maandag 14 januari 2013

Tui & Kea (birds)

Kea are a unique and endangered parrot (psittacine) species endemic to the Southern Alps of New Zealand. Kea are highly adaptive and are considered by scientists to be one of the most intelligent bird species in the world.

Kea are also the only alpine parrot species and now number an estimated 1000-5000 individuals in the wild (Anderson, 1986). Numbers of Kea were substantially reduced with the introduction of a bounty which resulted in over 150,000 birds being culled as late as the 1970’s (Temple, 1978).

Kea are now listed as a nationally endangered species and the status of the wild kea population remains unclear.

Kea (Nestor notabilis), along with the kaka (Nestor meridionalis) and kakapo (Strigops habroptilus), are thought to together form the sole members of a distinct parrot family, Nestoridae, within the avian order Psittaciformes [parrots and cockatoos].  It seems likely that the Nestoridae lineage diverged from that of other parrots some 80 million years ago, perhaps as a result of geographical isolation associated with the separation of 'Zealandia' (the precursor to New Zealand) from Gondwanaland (Christidis & Boles, 2008).

Its species name Nestor is from Greek mythology. Nestor was said to be a wise old counselor to the Greeks at Troy. Notabilis (latin), means, ‘that worthy of note’. Maori gave the name kea, describing the sound of its call. Kea were considered guardians of the mountains for the Waitaha Maori during their search for Pounamu (greenstone).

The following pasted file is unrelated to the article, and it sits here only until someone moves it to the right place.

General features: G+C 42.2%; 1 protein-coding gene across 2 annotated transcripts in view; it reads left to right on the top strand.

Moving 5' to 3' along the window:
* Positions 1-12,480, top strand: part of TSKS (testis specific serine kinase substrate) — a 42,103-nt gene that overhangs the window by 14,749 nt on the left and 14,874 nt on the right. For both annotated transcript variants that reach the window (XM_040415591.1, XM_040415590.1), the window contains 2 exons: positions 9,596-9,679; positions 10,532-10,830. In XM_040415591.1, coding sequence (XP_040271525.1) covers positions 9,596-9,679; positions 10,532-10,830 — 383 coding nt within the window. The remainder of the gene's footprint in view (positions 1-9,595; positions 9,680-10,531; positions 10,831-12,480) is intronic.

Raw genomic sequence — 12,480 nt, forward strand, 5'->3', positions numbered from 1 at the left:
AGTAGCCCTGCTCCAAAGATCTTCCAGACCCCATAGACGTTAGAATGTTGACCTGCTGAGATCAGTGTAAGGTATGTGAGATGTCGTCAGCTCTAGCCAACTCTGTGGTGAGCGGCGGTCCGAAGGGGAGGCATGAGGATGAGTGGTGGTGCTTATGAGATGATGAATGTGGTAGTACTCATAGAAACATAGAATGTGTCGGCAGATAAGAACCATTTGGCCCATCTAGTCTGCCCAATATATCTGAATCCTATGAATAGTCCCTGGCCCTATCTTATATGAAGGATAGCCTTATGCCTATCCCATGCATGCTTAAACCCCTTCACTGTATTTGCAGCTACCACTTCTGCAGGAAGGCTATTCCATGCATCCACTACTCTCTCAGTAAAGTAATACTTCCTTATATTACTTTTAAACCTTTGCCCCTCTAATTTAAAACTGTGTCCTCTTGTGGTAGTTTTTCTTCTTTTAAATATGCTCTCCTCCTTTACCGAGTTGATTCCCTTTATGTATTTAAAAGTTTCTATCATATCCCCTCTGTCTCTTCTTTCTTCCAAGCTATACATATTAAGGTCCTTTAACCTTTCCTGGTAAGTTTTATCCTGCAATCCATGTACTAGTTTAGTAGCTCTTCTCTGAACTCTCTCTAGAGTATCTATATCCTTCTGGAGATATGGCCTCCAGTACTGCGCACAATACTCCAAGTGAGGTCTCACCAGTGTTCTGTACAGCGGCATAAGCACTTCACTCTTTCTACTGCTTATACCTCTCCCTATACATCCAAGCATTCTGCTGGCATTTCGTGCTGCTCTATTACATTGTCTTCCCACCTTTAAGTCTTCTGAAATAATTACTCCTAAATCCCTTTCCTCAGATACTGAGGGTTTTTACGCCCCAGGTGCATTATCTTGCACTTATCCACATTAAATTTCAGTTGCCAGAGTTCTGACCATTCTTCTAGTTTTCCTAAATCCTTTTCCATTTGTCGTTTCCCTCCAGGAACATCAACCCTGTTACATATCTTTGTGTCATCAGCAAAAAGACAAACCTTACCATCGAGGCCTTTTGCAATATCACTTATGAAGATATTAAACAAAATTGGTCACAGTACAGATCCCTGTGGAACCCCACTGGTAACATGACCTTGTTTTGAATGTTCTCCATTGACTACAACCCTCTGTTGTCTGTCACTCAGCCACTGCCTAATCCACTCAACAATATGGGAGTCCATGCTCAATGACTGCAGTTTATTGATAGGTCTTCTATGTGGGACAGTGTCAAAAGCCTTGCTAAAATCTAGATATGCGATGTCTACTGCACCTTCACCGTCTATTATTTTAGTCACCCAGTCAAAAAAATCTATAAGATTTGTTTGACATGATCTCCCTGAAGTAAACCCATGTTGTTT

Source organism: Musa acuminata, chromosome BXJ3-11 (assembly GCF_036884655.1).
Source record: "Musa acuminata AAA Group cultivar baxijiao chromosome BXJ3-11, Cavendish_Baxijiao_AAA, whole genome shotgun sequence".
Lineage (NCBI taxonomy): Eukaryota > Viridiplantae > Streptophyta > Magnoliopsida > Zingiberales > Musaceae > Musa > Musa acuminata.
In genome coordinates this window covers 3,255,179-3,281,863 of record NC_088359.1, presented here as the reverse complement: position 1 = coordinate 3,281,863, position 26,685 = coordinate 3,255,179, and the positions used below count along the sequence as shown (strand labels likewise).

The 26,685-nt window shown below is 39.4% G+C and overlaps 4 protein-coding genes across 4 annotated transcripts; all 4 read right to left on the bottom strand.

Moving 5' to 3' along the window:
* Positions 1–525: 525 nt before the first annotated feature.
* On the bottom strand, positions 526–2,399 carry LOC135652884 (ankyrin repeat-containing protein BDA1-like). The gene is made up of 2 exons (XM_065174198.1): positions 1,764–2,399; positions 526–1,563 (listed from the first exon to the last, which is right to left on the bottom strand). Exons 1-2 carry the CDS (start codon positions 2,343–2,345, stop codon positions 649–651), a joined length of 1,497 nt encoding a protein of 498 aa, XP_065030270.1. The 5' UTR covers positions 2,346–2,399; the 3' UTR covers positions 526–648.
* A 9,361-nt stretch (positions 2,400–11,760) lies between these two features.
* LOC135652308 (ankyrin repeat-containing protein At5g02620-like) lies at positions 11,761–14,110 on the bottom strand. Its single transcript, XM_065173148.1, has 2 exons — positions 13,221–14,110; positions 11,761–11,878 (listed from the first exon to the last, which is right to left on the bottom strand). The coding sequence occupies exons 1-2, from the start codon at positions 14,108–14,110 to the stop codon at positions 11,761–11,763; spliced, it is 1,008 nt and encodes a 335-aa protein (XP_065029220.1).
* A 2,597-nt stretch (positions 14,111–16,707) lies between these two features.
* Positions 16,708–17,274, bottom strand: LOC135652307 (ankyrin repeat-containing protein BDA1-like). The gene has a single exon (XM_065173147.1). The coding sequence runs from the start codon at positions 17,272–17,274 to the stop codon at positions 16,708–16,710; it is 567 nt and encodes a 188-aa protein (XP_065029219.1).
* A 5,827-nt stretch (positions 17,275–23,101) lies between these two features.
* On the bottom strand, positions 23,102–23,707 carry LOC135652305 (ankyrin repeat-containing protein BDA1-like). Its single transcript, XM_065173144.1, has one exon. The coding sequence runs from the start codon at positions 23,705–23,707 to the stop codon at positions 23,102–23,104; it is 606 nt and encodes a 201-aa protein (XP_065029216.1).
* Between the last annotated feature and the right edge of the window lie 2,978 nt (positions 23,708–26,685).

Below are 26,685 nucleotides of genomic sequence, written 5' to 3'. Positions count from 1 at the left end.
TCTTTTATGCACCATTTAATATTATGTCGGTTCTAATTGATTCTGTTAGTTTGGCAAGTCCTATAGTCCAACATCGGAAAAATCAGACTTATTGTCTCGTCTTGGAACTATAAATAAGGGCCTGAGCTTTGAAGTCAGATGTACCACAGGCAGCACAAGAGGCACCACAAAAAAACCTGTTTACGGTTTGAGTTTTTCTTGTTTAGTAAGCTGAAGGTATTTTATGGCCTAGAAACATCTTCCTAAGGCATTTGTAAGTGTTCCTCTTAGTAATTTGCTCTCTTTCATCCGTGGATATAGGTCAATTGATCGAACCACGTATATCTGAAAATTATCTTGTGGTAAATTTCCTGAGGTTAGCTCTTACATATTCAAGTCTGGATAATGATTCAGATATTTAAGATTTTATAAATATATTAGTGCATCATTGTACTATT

The habitat of the kea extends from South Island beech forests to alpine meadows and mountain scree slopes. This environment is extensive, extremely harsh and variable and the kea has evolved to cope with the associated survival pressures this environment presents. [source:]

Tūī are unique (endemic) to New Zealand and belong to the honeyeater family, which means they feed mainly on nectar from flowers of native plants such as kōwhai, puriri, rewarewa, kahikatea, pohutukawa, rātā and flax. Occasionally they will eat insects too. Tūī are important pollinators of many native trees and will fly large distances, especially during winter for their favourite foods.
Tūī will live where there is a balance of ground cover, shrubs and trees. Tūī are quite aggressive, and will chase other tūī and other species (such as bellbird, silvereye and kereru) away from good food sources.
Courting takes place between September and October when they sing high up in the trees in the early morning and late afternoon. Display dives, where the bird will fly up in a sweeping arch and then dive at speed almost vertically, are also associated with breeding. Only females build nests, which are constructed from twigs, fine grasses and moss.
The tūī can be found throughout the three main islands of New Zealand. The Chatham Islands have their own subspecies of tūī that differs from the mainland variety mostly in being larger. [source:]

Thank you very much Heather!

3 opmerkingen:

  1. love these! i am even thinking of collecting bird postcards :)

    1. You really should! I've had much joy receiving bird postcards in the past and definitely welcome more, especially when you get to know species you've never heard of.

  2. yea, i feel like that about all the animal postcards! and ever since i watched sir david attengorough's docomentary on birds i have been amazed by these creatures :)